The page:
National Bank of Greece Had Negative Equity at Year End
Senior Editor, CNBC.com
National Bank of Greece, the oldest Greek commercial bank, saw its financial condition so damaged by the crisis that it was operating with negative shareholder equity at the end of last year.
The bank revealed its precarious financial position in a filing with the Securities and Exchange Commission yesterday. According to the filing, the bank’s shareholder equity was $5,632,572 in the hole as of Dec. 31, 2011.
It's not clear whether National Bank continues to operate with negative shareholder equity. It has received government aid in recent months which may have tipped its shareholder equity position back into positive territory. The Hellenic Financial Stability Fund has promised to provide up to 6.9 billion euros to recapitalize National Bank.
The bank has said that it will have positive equity of 6.2 billion euros ($7.8 billion) after recapitalization.
The bank lost more than $19 billion last year. The largest loss maker for National Bank was its holding of the debt of the Greek government. It lost more than 10 billion euros ($12.7 billion) after taxes in the restructuring of the debt.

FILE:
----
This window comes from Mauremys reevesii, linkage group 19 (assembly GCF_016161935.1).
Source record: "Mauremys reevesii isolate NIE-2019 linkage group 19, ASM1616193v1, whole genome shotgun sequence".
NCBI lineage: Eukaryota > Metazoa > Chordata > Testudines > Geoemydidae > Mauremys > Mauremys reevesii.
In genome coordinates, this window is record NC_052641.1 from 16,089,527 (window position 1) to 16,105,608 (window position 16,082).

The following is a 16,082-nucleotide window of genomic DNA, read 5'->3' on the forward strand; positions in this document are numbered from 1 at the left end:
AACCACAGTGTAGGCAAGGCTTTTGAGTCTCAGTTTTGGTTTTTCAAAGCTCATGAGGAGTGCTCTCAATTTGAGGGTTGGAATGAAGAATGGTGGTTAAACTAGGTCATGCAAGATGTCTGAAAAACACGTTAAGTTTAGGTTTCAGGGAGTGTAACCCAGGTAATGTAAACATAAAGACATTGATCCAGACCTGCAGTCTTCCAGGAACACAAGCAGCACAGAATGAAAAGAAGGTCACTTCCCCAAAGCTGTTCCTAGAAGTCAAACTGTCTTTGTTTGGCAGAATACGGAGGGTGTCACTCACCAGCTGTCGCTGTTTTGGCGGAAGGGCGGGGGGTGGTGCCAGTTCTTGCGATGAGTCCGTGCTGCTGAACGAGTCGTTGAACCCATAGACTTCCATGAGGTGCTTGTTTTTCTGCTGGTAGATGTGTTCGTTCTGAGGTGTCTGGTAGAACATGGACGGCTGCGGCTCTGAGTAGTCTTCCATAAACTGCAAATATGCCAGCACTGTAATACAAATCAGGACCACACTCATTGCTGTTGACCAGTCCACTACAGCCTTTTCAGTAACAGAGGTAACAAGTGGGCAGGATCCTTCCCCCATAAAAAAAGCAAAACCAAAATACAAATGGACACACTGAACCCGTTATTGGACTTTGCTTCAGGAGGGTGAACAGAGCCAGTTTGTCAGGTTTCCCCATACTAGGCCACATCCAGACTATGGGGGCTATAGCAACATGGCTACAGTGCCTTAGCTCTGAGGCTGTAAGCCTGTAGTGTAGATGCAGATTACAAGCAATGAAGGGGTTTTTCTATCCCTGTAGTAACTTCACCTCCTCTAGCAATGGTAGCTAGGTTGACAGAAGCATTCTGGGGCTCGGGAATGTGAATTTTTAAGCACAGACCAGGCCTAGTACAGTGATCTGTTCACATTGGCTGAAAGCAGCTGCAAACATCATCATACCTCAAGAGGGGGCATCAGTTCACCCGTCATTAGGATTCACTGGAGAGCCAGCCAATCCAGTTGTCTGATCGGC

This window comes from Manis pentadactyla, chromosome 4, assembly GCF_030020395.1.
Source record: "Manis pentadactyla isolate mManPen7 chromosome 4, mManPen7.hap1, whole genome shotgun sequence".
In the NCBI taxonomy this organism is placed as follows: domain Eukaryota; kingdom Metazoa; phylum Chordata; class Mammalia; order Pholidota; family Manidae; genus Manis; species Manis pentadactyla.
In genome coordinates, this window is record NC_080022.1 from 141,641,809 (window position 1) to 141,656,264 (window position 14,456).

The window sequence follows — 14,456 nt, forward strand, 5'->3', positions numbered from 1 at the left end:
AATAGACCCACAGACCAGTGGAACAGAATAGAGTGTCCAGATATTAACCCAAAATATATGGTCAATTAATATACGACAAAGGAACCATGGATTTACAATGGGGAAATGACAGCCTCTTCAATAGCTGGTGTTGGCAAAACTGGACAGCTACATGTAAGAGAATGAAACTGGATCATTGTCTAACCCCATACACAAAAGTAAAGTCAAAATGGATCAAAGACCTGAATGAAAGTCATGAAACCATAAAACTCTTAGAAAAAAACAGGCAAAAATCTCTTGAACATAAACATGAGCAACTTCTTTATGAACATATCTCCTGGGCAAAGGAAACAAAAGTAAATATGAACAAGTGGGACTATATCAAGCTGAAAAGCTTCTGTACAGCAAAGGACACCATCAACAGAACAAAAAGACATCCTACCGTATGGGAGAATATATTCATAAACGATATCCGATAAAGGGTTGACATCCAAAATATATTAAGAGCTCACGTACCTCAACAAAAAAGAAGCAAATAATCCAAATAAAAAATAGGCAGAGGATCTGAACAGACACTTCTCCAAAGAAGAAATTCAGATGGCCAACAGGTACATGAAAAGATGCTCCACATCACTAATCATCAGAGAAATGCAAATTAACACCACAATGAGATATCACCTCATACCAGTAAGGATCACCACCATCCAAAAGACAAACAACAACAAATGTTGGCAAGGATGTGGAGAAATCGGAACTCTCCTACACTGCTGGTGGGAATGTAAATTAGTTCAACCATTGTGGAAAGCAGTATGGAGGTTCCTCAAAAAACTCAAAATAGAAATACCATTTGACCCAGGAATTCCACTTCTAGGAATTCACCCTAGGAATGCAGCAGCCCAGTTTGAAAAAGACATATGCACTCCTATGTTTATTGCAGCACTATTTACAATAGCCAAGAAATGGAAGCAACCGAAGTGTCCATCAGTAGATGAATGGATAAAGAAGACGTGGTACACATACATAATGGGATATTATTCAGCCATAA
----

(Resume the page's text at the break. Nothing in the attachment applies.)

Yesterday, the European Central Bank said it had halted normal liquidity provision to some Greek banks because of their low levels of capitalization. The ECB’s rule prohibit liquidity provision to banks with negative equity, according to Reuters.
When Reuters broke the news of the ECB action yesterday, it was not clear which banks or how many of them were effected. One person told Reuters four banks were affected.
Without ECB funding, the cut-off Greek banks are now reportedly turning to Greece’s national central bank for Emergency Liquidity Assistance.
National Bank could not be reached for comment.
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